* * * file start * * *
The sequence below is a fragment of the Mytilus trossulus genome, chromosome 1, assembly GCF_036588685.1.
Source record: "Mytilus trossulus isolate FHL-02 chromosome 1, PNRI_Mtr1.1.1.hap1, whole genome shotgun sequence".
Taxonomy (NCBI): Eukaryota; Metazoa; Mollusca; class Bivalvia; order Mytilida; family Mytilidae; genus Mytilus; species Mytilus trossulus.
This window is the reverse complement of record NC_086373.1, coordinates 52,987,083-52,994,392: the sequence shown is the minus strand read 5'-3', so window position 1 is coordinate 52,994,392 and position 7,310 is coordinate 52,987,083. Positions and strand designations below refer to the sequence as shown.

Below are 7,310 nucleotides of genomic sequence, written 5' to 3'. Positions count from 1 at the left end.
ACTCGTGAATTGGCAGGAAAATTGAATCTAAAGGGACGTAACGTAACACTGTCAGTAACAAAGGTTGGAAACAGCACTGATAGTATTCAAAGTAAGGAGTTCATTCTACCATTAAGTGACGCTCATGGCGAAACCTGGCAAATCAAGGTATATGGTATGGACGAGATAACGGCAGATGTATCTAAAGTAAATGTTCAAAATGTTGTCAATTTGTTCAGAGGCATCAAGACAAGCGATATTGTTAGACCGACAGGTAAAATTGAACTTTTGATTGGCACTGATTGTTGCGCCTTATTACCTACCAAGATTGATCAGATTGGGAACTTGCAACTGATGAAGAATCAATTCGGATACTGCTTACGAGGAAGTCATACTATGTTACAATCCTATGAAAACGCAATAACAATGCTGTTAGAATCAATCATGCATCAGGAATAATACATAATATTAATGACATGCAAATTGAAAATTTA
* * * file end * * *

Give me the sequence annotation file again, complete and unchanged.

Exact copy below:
The sequence below is a fragment of the Mytilus trossulus genome, chromosome 1, assembly GCF_036588685.1.
Source record: "Mytilus trossulus isolate FHL-02 chromosome 1, PNRI_Mtr1.1.1.hap1, whole genome shotgun sequence".
Taxonomy (NCBI): Eukaryota; Metazoa; Mollusca; class Bivalvia; order Mytilida; family Mytilidae; genus Mytilus; species Mytilus trossulus.
This window is the reverse complement of record NC_086373.1, coordinates 52,987,083-52,994,392: the sequence shown is the minus strand read 5'-3', so window position 1 is coordinate 52,994,392 and position 7,310 is coordinate 52,987,083. Positions and strand designations below refer to the sequence as shown.

Below are 7,310 nucleotides of genomic sequence, written 5' to 3'. Positions count from 1 at the left end.
ACTCGTGAATTGGCAGGAAAATTGAATCTAAAGGGACGTAACGTAACACTGTCAGTAACAAAGGTTGGAAACAGCACTGATAGTATTCAAAGTAAGGAGTTCATTCTACCATTAAGTGACGCTCATGGCGAAACCTGGCAAATCAAGGTATATGGTATGGACGAGATAACGGCAGATGTATCTAAAGTAAATGTTCAAAATGTTGTCAATTTGTTCAGAGGCATCAAGACAAGCGATATTGTTAGACCGACAGGTAAAATTGAACTTTTGATTGGCACTGATTGTTGCGCCTTATTACCTACCAAGATTGATCAGATTGGGAACTTGCAACTGATGAAGAATCAATTCGGATACTGCTTACGAGGAAGTCATACTATGTTACAATCCTATGAAAACGCAATAACAATGCTGTTAGAATCAATCATGCATCAGGAATAATACATAATATTAATGACATGCAAATTGAAAATTTA